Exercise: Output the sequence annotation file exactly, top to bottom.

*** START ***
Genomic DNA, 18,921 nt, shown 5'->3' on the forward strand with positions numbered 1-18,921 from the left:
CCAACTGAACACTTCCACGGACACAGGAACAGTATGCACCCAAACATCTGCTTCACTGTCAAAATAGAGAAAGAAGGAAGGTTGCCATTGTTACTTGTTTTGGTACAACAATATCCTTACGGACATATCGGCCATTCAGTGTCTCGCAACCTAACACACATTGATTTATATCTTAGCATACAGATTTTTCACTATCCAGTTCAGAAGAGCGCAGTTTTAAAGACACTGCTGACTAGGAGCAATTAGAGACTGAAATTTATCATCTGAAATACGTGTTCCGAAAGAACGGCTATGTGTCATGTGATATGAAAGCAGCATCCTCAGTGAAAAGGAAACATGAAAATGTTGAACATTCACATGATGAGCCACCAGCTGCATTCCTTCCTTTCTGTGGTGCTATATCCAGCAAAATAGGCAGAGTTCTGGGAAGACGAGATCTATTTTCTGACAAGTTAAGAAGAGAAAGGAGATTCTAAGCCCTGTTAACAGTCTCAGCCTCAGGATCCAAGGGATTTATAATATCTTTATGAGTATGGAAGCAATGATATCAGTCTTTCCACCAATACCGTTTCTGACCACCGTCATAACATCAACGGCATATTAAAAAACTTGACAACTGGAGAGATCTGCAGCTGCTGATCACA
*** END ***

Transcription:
Genomic DNA, 18,921 nt, shown 5'->3' on the forward strand with positions numbered 1-18,921 from the left:
CCAACTGAACACTTCCACGGACACAGGAACAGTATGCACCCAAACATCTGCTTCACTGTCAAAATAGAGAAAGAAGGAAGGTTGCCATTGTTACTTGTTTTGGTACAACAATATCCTTACGGACATATCGGCCATTCAGTGTCTCGCAACCTAACACACATTGATTTATATCTTAGCATACAGATTTTTCACTATCCAGTTCAGAAGAGCGCAGTTTTAAAGACACTGCTGACTAGGAGCAATTAGAGACTGAAATTTATCATCTGAAATACGTGTTCCGAAAGAACGGCTATGTGTCATGTGATATGAAAGCAGCATCCTCAGTGAAAAGGAAACATGAAAATGTTGAACATTCACATGATGAGCCACCAGCTGCATTCCTTCCTTTCTGTGGTGCTATATCCAGCAAAATAGGCAGAGTTCTGGGAAGACGAGATCTATTTTCTGACAAGTTAAGAAGAGAAAGGAGATTCTAAGCCCTGTTAACAGTCTCAGCCTCAGGATCCAAGGGATTTATAATATCTTTATGAGTATGGAAGCAATGATATCAGTCTTTCCACCAATACCGTTTCTGACCACCGTCATAACATCAACGGCATATTAAAAAACTTGACAACTGGAGAGATCTGCAGCTGCTGATCACA